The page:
I have lived in London for so long I have actually lost count. It’s either 6 or 7 years. Anyway, in that whole entire time, I have never been to Chelsea. I have skirted around the edges a couple of times, getting off the tube at Sloane Square & spying on the Sloane Rangers or going for dinner at the tail end of the Kings Road but I haven’t done Chelsea.
My friend Craig and I were chatting about this (and our guilty pleasure love of the channel 4 show Made in Chelsea) and decided that we would get a date in the diary to get serious glammed up and hit the Chelsea nightlife, and that night was Friday! Now, I have be completely brutally honest; I was looking forward to and dreading the night in equal measures. I had all these preconceptions (mostly based on MiC where I love to hate EVERYONE) and was expecting a night that filled with eye-watering prices, side-eyes from locals and generally feeling out of place and awkward and needing to dive into some serious amounts of shots to survive it. In reality, our night in Chelsea was actually one of the best nights out I have ever had, and so amazing that we instantly booked in a sequel just to revisit our favourite discoveries and hit some of the places we didn’t manage.
We set out on our Chelsea adventure armed with an actual itinerary (geeks!) that was actually mostly based on discoveries from this helpful “where the stars eat and drink article ” I was wearing some of my highest of high heels so one rookie error was… there is a reason the Made in Chelsea bunch constantly get cabs everywhere. Chelsea is quite inaccessible on paupers public transport! The bus would have taken ages, so I got off the tube at Fulham Broadway, and then spent the next 30 minutes tottering and tutting at myself towards for not packing emergency flats to our first location which was Bluebird.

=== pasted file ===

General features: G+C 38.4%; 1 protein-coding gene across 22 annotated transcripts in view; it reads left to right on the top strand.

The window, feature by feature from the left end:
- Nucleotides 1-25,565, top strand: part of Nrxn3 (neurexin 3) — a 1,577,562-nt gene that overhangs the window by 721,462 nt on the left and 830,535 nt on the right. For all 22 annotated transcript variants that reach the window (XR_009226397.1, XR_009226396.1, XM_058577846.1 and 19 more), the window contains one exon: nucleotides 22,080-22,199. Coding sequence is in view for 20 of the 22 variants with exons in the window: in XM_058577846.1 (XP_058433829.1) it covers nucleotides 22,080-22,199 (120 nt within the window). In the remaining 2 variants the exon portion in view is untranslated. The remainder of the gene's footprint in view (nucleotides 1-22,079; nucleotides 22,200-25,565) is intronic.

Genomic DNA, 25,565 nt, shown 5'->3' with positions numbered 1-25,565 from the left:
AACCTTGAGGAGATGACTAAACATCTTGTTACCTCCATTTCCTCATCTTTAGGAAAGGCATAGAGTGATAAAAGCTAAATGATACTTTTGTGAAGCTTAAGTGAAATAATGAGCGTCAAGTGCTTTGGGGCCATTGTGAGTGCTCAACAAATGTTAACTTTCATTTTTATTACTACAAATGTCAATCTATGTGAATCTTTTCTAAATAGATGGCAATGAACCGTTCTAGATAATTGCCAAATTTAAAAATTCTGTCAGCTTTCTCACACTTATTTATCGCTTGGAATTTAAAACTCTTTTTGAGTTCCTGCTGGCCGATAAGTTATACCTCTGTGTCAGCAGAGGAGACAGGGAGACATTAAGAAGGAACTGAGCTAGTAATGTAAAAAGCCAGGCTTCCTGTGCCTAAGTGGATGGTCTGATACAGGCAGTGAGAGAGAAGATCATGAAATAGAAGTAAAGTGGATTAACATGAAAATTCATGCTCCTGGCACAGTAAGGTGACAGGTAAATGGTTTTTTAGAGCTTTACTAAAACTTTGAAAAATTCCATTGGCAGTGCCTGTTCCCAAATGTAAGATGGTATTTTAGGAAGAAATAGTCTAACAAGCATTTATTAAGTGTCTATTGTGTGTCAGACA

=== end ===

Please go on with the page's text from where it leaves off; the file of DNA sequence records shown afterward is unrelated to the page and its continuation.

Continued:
Bluebird is a beautiful building, which needs to be seen in daylight to really do it justice. White arches give the architecture a (fitting) bird-cage type effect and there is a bar, shop and then the cafe which is tucked in the corner. We settled down waiting to recoil in horror at the menu prices, only to discover it was SO reasonable. I had the best Club sandwich of my life (it toppled my previous number 1, The Warming Hut in San Francisco) and a huge portion of shoestring fries for £8! This gave us the perfect excuse to splash out on a bellini and a rossini to toast our night and the gorgeous surroundings. The Bluebird is an instagram heaven of decor; a plate sculptured wall, black and white tiled floor, just the right amount of kitsch and the service was also a dream. Not a side-eye in sight!
After such a successful start we cynically pondered whether we had just stumbled into a Chelsea anomaly and whether the braying rah girls and bolshy rugger boys were waiting for us at our next location which we actually went off-piste (it was not on the itinerary!) and snuck into as it looked so pretty from the outside. Eight over eight is a beautiful art-deco look restaurant first and foremost, but the front is fondly referred to as the snug where those lucky enough to bag a seat can sit by the open fire slurping cocktails from their extensive menu. I was amazed that at 9pm on a Friday night we could just swan in and get a seat, but the bar remained just the right-side of busy and buzzy the whole two hours we stayed there. It was so cosy and the drinks were so good that we just couldn’t leave, and we also got stuck into some juicy tipsy gossiping at this stage. The theme to my drink ordering for the night was definitely martinis. At Eighty Six I sampled for the first time ever the rose petal martini, which was so delicious I could barely drink it as I didn’t want it to end. The prices were really reasonable again (especially if you are used to drinking in Soho like me) – martinis and classic cocktails were £8, house specials and fizzy cocktails were £10, and this included table service and they were obviously very professionally made. Far superior to vodka-rev standard. Once more the clientele were lovely. I even got chatting to a girl when she nearly left her scarf behind and although her accent was awfully-poush she was very friendly.